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Atypical Rightward Lateralization of the Corpus Callosum Is Present in Males but Not Females with Autism

Thursday, 2 May 2013: 14:00-18:00
Banquet Hall (Kursaal Centre)
D. L. Floris1, L. R. Chura2, R. Holt1, J. Suckling3, S. Baron-Cohen4 and M. D. Spencer5, (1)Psychiatry, Autism Research Centre, Cambridge, United Kingdom, (2)Cambridge University, Cambridge, United Kingdom, (3)University of Cambridge, Cambridge, United Kingdom, (4)Autism Research Centre, Department of Psychiatry, University of Cambridge, Cambridge, United Kingdom, (5)University of Cambridge, Cambridge, England, United Kingdom

Rightward cerebral lateralization has been suggested to be involved in the neuropathology of autism spectrum conditions. In particular, corpus callosum volume is related to functional and structural brain asymmetries and due to its topographic organization might show lateralized morphology itself. Atypical patterns of cerebral lateralization might therefore be part of the pathophysiology of autism. Here we test if this is true in both males and females with autism, and whether this is true in siblings of people with autism.


To investigate whether rightward cerebral lateralization is (a) more common in adolescents with autism compared to their unaffected siblings and typically developing controls, (b) correlated with clinical measures of symptom severity and (c) different in males and females with autism. We predicted, that in view of the “left hemisphere dysfunction” theory, in autism stronger rightward lateralization would be associated with more severe psychological deficits. We had no predictions in relation to sex as this was an exploratory study. Finally, if atypical lateralization is part of the “broader autism phenotype” it should also be present in the siblings of people with autism.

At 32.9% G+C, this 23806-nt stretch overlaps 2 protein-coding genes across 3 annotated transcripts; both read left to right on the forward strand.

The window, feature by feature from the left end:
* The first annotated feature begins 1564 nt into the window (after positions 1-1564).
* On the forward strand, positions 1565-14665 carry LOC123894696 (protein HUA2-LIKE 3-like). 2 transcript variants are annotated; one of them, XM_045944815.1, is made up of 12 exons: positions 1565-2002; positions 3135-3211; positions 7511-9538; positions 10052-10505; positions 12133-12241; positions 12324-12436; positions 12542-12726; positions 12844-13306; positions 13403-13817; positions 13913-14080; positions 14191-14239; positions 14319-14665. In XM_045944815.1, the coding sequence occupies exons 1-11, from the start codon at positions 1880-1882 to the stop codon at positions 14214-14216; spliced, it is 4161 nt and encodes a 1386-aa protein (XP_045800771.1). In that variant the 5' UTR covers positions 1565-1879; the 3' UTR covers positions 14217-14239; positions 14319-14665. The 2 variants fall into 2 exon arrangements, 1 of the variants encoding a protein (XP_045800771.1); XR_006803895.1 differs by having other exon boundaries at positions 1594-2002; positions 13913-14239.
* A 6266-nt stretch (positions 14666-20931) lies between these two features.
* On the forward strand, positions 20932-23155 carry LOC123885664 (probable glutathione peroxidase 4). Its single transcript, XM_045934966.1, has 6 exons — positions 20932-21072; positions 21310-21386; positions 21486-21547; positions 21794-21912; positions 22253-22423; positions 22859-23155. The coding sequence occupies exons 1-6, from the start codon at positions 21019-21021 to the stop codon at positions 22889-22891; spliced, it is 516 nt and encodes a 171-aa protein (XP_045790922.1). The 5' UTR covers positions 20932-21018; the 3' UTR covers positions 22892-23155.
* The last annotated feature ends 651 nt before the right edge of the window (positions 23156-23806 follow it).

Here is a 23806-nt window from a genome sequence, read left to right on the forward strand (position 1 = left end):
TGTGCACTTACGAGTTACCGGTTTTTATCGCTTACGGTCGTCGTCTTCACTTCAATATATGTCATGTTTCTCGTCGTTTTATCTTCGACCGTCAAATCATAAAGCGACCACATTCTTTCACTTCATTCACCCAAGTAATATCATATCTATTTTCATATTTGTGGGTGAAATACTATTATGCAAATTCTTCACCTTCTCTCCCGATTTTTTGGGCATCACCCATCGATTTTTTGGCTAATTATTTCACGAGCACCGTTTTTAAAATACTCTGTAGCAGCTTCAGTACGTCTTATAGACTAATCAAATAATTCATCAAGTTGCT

Participants comprised adolescents with autism (males=35; females=17), their unaffected siblings (males=12; females=28) and typically developing controls (males=20; females=20) aged 12-18 years. We assessed functional asymmetry in terms of handedness using the Edinburgh Handedness Inventory and neuroanatomical lateralization in terms of corpus callosum asymmetry through manual tracing. Symptom severity was assessed using subdomains of the ADI-R and ADOS-G.


Male adolescents with autism showed stronger rightward lateralization in the posterior and anterior midbody the more left-handed they were, compared to controls. There were no significant differences in females with autism. In both sexes, symptom severity was related to rightward asymmetry in several subregions (splenium, isthmus, posterior midbody and rostral body). However the same directional associations occurred with different symptoms in the two sexes (males: repetitive and stereotyped behaviours (ADOS D), abnormalities in reciprocal social interaction (ADI A, ADOS B); females: communication problems (ADOS A), social interaction difficulties (ADOS B), abnormal play & imagination (ADOS C)). We did not find similar results in sibling pairs.


Atypical rightward lateralization is present in males but not females with autism. This sex difference within autism might account for established sex differences within prevalence and clinical phenotype and suggest the need for sex-specific diagnostic criteria. The dependence of atypical rightward lateralization on hand-preference highlights the link between function and anatomy. Siblings showed no similar pattern suggesting that atypical lateralization is a marker of autism per se, rather than the broader autism phenotype. Within groups, rightward lateralization has clinical relevance in both sexes. Future research should focus on the meaning of handedness and corpus callosum morphometry as a potential marker of clinical subgroups.

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